Night Raid 1931 Review

  • Episodes: 13
  • Air Date: 6 April 2010-29 June 2010
  • Studio: A-1 Pictures
  • Where to Watch: Crunchyroll

History has always been one of my favorite subjects.  The book of humanity’s struggle to survive and the forward march of time is endlessly fascinating.  It’s not surprising that I also love to watch anime with a historical setting.  Night Raid 1931 takes place in early 1930s Shanghai, China, behind a backdrop of the Manchurian Incident.  The Japanese military has occupied Northeastern China.  Tensions are rising high worldwide.  The path to World War II seems inevitable.  In steps the Sakurai Kikan, a secret agency working for the Japanese government whose members have psychic abilities.  Night Raid 1931 follows the exploits of a group of operatives working for this agency, as they weave through political upheaval and treachery.

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The first half of the series is more episodic in nature, showing the group as they tackle missions given to them by Mr. Sakurai.  Aoi is somewhat hotblooded and can psychically move object around.  Kazura is stoic and strict, making him a foil to Aoi.  He can teleport.  Yukina is a quiet girl who can communicate telepathically.  No surprise she is charged with communications between members.  The group mainly is focused on finding a lead on the whereabouts of Yukina’s brother Isao Takachiho.  He is a Japanese military officer who seems to be behind several recent incidents in Manchuria.  The story takes its time to unfold, building character motivations and relationships.  Give it a chance beyond its awful first episode, which dumps too much exposition while giving you little context.  Things pick up in episode 2.  Night Raid 1931 follows a similar episode structure to Darker Than Black.  Early episodes are episodic with the plot unfolding in the later half.

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Left to Right: Aoi, Sakurai, Kazura, and Yukina

One of the major themes of Night Raid 1931 is the negative consequences of Western Colonialism.  Many in the East resented Western powers flinging their flags on every continent.  Let’s just say imperialism has had its share of problems.  One thing I commend this anime for is not downplaying Japan’s aggressive actions in this time.  The local Chinese population is suffering under Japan’s bootheel.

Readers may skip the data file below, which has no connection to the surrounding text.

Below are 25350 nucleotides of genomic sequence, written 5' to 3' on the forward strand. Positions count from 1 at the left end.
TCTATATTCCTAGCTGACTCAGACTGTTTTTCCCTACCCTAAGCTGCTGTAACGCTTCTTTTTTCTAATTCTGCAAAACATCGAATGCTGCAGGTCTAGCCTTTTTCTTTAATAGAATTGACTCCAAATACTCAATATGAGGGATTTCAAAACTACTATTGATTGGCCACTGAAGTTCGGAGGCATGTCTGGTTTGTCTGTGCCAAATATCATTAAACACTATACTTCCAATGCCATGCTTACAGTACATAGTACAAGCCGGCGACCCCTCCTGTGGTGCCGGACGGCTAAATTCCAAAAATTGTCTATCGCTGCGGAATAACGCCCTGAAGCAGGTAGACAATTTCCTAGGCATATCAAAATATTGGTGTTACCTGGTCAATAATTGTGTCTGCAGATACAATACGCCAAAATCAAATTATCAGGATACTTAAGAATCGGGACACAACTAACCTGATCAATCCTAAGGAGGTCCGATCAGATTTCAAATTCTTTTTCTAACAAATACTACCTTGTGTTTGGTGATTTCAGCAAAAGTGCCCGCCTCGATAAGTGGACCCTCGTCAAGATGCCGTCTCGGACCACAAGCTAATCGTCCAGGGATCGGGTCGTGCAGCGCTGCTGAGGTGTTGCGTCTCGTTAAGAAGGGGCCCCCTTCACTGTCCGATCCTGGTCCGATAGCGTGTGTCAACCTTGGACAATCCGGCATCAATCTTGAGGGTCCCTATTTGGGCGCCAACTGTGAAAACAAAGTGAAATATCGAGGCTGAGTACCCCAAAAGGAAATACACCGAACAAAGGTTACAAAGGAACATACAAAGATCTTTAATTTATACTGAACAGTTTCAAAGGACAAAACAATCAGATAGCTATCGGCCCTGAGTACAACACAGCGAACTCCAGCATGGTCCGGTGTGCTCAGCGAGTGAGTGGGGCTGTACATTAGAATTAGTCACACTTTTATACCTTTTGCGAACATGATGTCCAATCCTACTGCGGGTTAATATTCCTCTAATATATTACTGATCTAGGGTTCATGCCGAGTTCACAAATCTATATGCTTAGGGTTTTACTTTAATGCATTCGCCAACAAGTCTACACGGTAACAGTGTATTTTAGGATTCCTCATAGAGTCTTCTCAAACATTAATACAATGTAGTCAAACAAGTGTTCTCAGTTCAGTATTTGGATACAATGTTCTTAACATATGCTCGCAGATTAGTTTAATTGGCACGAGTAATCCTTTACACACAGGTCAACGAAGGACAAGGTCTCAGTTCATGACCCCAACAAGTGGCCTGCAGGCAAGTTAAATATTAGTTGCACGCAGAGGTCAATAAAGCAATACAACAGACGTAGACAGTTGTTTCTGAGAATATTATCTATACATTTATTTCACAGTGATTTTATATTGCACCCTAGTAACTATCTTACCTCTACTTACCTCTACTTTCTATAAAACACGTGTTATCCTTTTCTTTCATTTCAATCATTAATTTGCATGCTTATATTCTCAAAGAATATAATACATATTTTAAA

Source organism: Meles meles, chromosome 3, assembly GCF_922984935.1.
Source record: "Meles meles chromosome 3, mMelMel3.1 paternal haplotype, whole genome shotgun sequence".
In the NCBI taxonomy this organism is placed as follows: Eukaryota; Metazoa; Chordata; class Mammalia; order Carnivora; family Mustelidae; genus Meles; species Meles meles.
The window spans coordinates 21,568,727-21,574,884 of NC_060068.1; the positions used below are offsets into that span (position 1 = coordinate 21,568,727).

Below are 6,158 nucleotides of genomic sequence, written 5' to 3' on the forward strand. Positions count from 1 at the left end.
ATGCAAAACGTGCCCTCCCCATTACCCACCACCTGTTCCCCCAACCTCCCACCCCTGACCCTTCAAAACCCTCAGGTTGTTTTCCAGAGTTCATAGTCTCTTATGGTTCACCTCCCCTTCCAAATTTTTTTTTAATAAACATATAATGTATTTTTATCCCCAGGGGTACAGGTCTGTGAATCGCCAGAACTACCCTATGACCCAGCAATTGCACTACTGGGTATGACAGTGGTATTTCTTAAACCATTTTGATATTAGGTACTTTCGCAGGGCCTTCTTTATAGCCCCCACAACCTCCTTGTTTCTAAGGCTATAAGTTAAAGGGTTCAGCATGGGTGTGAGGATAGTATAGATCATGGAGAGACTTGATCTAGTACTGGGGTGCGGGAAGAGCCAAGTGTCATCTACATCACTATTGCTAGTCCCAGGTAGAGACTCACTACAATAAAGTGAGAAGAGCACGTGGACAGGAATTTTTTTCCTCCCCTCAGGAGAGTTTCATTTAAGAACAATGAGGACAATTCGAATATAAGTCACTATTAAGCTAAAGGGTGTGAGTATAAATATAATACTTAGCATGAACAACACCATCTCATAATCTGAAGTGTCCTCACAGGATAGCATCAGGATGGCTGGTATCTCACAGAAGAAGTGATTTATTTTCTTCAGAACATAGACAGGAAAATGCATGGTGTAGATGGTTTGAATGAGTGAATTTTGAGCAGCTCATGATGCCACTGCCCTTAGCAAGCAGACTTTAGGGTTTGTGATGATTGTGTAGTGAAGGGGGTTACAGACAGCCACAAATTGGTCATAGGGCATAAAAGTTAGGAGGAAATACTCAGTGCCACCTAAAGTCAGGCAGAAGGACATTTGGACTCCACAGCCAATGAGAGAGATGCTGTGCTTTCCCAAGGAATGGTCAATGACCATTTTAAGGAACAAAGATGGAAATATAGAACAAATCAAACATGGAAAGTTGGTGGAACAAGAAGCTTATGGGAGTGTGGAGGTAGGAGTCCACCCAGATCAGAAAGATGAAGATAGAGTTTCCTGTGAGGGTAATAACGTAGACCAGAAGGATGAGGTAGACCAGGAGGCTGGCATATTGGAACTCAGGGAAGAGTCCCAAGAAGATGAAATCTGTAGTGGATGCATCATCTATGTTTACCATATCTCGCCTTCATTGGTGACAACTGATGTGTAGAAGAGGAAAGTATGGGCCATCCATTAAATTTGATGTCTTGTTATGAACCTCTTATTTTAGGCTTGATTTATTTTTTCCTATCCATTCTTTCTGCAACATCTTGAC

The main plot doesn’t get into full gear until past the half way point.  Isao Takachiho’s plan is revealed.  He intends to scare the world into peace by creating a bomb that could end all wars.  Many scientists worldwide were already trying to do this.  In doing so, he hopes to avoid another World War.  He is an example of an extremist with good intentions.  The problem is his methods.  Many innocent people get harmed along the way.  His reasoning makes sense, but its hard to side with him due to him willing to drop the bomb on Shanghai.

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The main characters find themselves at odds with Takachiho.  Aoi’s presumed dead fiancé turns out to be the “prophetess” and has been work with Takachiho.  He has been using her visions to guide him.  Kazura is conflicted between his duties and doing the right thing.  This later causes him to join Takachiho temporarily.  Unfortunately, this is where the story begins to fall apart.  There are too many convenient contrivances that unravel.  Kazura’s temporary betrayal just didn’t quite fit with his character.  He is presented as a man of high pride and honor.  While Takachiho presented compelling arguments, I find it hard to believe that Kazura would be so quick to change sides.  Later we find out that the Sakurai Kikan was working for Takachiho the whole time.  Soon Kazura changes back to side with Aoi and Yukina.  This was also contrived.  A certain character is killed off to motivate Kazura to switch back.  Takachiho later reconsiders but is shot dead by Sakurai.  He was the bad guy all along.  The type that wants to sell destructive weapons for the sake of profit.

The ending was rather anti-climactic.  The bomb is disposed of and the fate of almost all named characters is unknown.  A few years have gone by and Yukina is reflective on the events that happened, and it ends.  So much lost potential.  The first ¾ of the series was very solid.  A historical thriller is something I’m almost guaranteed to love.  Unfortunately, A-1 pictures dropped the ball and the plot derails by the end.  An interesting series ruined by a conclusion riddled with contrivances and moments of anti-climax.

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Since this was made by A-1 Pictures, Night Raid 1931 looks fantastic.  This was pre-SAO era A-1, before the homogenization of every series they make.  They did an excellent job of capturing the early 20th century aesthetics.  The animation itself is quite good.  Its not super flashy but that works with a more down to earth series like this.  A detail I quite enjoyed about Night Raid was the inclusion of different languages. Instead of everyone speaking Japanese, many characters speak Chinese or English.  Yeah, the English sounds very forced but at least they tried.  It adds to the immersion of the world.

Overall, Night Raid 1931 is an enjoyable but flawed ride.  It makes you question many of the problems facing the world today.  Things like globalism and war.  The plot is thrilling until it isn’t.  A-1 presented several interesting ideas but failed to deliver a satisfying ending.  Night Raid is an example of a poor ending hurting my overall experience.  It left me with a somewhat sour feeling.  If you like the idea of watching a historical drama give it a look-see.  If not, give this one a pass.


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